Find out more about our collection from the people responsible for its care and interpretation.
The automatic balance clearly highlights and represents The Royal Mint’s concern for accuracy and precision.
The objects in the Museum each represent a stage in the process of transforming a concept into a coin.
For as long as there have been coins there have been counterfeits.
In 1912 electrotypes were made of the graffiti in the walls of the Tower of London.
In the Museum we have several reducing machines which were once integral to the process of minting.
When the old-sized 10p pieces ceased to be legal tender at the end of June 1993, florins of the former £sd coinage were removed from circulation.
The Royal Mint Museum has a number of staff records which make it possible for us to assist members of the public in their search for information about their ancestors.
The Royal Mint Swimming Club, had its first committee meeting 120 years ago on 4 August 1897, when the Mint was still located at Tower Hill in London.
How did women begin working in coin production? What jobs did they do? And how has the role of women in the Mint changed over time?
Explore a virtual tour of our temporary exhibition celebrating 50 years of the Royal Mint in Wales.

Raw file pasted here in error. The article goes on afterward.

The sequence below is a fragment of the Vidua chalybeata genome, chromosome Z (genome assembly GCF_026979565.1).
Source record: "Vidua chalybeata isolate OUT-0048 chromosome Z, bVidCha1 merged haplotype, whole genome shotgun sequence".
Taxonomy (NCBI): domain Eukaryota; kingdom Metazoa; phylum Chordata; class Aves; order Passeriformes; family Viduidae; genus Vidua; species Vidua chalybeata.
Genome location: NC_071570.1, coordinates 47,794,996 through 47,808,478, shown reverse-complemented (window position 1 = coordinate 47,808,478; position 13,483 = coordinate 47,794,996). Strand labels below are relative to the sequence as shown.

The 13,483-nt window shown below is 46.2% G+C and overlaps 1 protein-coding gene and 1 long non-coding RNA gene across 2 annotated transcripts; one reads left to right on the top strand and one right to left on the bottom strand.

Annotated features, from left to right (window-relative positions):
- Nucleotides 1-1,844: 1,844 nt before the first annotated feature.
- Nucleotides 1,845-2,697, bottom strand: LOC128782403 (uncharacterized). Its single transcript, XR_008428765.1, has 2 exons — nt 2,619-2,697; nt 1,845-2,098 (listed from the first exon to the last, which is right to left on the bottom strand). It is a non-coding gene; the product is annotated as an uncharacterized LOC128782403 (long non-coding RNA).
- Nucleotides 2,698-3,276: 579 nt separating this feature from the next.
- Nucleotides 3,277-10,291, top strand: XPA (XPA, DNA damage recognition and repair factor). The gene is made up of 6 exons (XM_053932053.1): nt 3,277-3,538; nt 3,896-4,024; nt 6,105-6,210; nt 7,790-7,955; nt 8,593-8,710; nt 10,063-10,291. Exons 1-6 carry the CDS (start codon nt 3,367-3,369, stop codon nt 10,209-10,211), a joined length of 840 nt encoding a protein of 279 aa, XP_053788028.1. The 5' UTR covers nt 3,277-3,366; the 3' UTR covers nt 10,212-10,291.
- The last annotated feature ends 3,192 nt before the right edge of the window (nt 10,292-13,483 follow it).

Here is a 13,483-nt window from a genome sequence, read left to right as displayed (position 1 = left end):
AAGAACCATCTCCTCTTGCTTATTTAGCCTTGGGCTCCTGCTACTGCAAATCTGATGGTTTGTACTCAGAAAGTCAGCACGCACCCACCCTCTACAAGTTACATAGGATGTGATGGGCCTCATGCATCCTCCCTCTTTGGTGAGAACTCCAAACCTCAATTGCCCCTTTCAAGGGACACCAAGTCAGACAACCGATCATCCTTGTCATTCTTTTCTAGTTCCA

It was not until the reign of Henry VIII that a gold coin known as a crown was introduced.
Like the crown, the half-crown was introduced as a gold coin during the reign of Henry VIII.
Like the sixpence, the threepenny piece first appeared as a silver coin in 1551.
Halfpennies and farthings become a regular feature of the currency in the 13th century.
It is important not to overlook even small coins in poor condition as they can also tell a fascinating story.
Coins for Uruguay were first struck at the Royal Mint in 1953, making up an order of almost 250 million pieces.
The Royal Mint has a long relationship with Jordan stretching back to the first national coinage.
The origins of Iceland’s relationship with the Royal Mint may be found in the Second World War.
The first English coins to bear a double portrait were issued during the reign of Mary I.
Changes in the royal portrait occur but rarely on United Kingdom coins.
Medals and Seals
Conservator Clare Rowson shares her experiences of a conservation internship at the Royal Mint Museum.